‘Summer of Soul’
So much has been written about the documentary based on unseen footage from the 1969 Harlem Cultural Festival that you won’t really be needing another recommendation from me. But among all the performances assembled by the director, Ahmir “Questlove” Thompson, from the series of concerts in Harlem’s Mount Morris Park — now known as Marcus Garvey Park — during that summer 52 years ago, there are some things in particular that I wouldn’t want you to miss.
The gospel sequence, which begins with the profoundly thrilling sound of Dorothy Morrison’s deep contralto leading the massed Edwin Hawkins Singers on “Oh Happy Day”, stands as the foundation of the whole thing. Its climax comes when Mahalia Jackson, feeling unwell, invites Mavis Staples to start off “Take My Hand, Precious Lord”, which the younger woman does beautifully. But then Mahalia, evidently revived by what she has heard, comes forward to join Mavis — and you can sense the bedrock of Manhattan Island shaking to the majestic roar of their voices.
It’s like one generation handing the torch to another, and there’s quite a lot of that feeling throughout the film: the elaborate stage costumes of the Fifth Dimension and the straw-thin David Ruffin giving way to the hippie threads of Sly and the Family Stone being one example, the contrast between restrained mohair-suited blues of B. B. King and Nina Simone’s closing recital of a challenging poem by the Last Poets’ David Nelson being another. As someone says, this “was when the negro died and Black was born.” (Ruffin, by the way, had just left the Temptations and sings “My Girl” magnificently, wringing the neck of his extraordinary falsetto.)
The director uses standard documentary techniques — a strong gallery of talking heads and the deployment of newsreel footage — but there were times, particularly in the opening sequences, when I thought he’d been influenced by the video montages of Arthur Jafa, whose shows in London and Berlin I’ve written about. That’s a good way to go, although Thompson doesn’t overdo it. The stories parallel to the music are well chosen. The activist Denise Oliver-Velez talks about the Young Lords and the Black Panthers, and Charlayne Hunter-Gault gives a shattering description of her experience in 1961 as the first black female student to be enrolled at the University of Georgia; she went on to become the first black female journalist in the New York Times newsroom.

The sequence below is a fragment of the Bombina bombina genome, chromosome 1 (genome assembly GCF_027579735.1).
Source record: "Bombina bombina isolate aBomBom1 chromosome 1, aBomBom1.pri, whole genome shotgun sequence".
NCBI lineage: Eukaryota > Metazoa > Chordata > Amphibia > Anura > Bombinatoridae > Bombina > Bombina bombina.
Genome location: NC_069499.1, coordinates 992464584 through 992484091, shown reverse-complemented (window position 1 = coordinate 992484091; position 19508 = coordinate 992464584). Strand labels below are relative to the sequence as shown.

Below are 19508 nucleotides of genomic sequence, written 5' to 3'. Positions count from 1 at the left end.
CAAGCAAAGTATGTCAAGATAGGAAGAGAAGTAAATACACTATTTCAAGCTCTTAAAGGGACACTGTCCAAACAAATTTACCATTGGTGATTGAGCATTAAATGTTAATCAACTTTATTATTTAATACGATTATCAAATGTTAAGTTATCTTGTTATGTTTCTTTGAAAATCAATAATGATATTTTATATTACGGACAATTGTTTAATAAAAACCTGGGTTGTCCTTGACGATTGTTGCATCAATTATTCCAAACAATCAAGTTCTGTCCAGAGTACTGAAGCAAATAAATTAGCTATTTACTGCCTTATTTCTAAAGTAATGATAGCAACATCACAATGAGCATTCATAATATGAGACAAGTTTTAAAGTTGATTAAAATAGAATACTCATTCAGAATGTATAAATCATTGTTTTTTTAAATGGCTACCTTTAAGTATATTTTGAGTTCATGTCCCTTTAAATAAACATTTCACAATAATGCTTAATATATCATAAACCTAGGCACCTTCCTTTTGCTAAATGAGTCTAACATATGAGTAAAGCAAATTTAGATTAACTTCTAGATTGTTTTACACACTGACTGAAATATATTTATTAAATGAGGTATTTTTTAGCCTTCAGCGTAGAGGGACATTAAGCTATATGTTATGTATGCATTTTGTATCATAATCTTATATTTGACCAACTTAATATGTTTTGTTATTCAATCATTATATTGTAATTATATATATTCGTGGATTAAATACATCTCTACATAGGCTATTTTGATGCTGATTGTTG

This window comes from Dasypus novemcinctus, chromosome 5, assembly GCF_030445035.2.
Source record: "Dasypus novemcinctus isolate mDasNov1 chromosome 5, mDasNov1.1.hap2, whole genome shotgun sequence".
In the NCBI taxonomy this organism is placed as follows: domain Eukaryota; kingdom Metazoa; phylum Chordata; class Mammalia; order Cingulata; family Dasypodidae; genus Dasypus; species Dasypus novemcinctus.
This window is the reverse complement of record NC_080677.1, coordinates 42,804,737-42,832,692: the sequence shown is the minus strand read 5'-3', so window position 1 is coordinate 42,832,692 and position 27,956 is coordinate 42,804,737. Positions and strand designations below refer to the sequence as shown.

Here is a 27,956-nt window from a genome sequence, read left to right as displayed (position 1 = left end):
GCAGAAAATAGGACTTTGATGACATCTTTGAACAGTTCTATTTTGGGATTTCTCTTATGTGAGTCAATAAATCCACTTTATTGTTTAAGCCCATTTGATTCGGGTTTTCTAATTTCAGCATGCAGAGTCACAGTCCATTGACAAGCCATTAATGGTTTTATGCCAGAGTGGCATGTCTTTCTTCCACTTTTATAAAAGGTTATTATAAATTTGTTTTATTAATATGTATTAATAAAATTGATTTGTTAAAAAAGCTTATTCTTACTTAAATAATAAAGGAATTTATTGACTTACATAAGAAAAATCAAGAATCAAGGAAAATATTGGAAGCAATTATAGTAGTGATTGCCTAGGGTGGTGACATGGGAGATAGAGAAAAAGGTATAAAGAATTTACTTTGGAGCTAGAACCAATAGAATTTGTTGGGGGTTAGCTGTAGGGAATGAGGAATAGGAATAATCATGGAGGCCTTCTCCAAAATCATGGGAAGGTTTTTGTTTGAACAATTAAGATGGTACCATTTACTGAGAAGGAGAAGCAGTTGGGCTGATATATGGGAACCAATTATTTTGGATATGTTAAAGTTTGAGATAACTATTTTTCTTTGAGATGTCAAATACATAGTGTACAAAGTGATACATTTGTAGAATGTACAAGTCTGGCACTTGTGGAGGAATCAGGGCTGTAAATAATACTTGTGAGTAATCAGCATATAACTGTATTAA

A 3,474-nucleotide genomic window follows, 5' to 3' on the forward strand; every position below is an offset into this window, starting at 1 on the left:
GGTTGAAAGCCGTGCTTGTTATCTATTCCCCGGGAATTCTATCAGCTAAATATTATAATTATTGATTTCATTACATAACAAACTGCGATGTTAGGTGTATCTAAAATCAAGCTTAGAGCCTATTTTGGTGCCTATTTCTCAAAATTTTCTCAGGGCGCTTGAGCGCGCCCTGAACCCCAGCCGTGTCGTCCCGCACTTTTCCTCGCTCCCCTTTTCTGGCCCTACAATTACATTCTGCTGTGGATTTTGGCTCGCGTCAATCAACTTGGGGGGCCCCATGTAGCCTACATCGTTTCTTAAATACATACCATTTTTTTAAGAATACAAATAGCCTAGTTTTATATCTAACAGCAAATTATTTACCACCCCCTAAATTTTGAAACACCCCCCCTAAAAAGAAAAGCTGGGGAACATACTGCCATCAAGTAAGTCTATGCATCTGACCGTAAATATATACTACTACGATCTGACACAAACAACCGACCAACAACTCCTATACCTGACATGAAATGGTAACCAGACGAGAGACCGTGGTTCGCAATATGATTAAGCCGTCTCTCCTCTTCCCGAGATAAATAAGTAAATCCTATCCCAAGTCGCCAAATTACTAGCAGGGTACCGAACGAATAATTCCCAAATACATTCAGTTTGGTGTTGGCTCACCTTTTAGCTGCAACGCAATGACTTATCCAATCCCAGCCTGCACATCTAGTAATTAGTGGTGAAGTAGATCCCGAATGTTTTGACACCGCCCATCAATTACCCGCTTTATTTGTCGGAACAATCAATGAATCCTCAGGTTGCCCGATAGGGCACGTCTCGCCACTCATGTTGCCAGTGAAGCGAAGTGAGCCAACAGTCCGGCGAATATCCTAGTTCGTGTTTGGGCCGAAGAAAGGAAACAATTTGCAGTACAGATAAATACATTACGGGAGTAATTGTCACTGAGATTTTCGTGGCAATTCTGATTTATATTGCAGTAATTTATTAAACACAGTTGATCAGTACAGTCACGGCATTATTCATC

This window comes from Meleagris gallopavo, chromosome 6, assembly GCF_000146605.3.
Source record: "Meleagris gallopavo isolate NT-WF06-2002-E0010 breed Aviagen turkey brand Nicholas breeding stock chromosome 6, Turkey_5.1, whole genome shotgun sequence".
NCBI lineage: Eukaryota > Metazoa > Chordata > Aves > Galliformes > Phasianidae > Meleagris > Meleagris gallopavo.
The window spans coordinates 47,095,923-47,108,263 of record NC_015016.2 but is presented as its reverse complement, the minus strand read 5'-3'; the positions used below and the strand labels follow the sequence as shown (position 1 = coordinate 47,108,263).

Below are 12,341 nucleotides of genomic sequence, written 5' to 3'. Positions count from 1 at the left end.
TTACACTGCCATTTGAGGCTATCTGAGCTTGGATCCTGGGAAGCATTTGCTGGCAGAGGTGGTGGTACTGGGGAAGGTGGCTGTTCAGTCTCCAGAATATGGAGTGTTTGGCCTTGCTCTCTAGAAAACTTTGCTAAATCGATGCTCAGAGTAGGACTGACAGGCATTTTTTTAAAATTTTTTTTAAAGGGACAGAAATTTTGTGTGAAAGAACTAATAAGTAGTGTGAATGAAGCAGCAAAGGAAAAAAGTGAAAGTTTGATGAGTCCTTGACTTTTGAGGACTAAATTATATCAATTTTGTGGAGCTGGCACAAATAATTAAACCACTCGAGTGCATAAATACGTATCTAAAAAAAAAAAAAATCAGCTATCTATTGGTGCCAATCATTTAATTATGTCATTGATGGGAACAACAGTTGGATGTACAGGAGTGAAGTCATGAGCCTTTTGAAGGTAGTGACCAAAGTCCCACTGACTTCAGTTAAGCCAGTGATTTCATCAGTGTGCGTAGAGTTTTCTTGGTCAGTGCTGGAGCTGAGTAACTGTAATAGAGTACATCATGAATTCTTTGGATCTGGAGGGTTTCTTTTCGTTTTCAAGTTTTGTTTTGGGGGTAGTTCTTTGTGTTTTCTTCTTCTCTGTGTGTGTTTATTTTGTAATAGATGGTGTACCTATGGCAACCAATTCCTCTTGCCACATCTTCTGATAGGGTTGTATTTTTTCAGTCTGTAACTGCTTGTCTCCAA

Of course the deepest impression is left by the knowledge that here are black artists performing to black audiences numbered in the tens of thousands, on their home turf — something on a different scale from the Apollo Theatre a few blocks away. (Harlem was thought to be dangerous territory for white people then, and there are very, very few non-black faces to be seen in these vast crowds.) Sly Stone was also a star at Woodstock that summer, but you can’t watch his “Everyday People” in Harlem without thinking that this spine-tingling performance has gained an extra dimension from the context. And you can see very clearly why Miles Davis (who is not in the film) wanted this audience rather than those who came to see him in European-style concert halls, expecting to hear “My Funny Valentine”.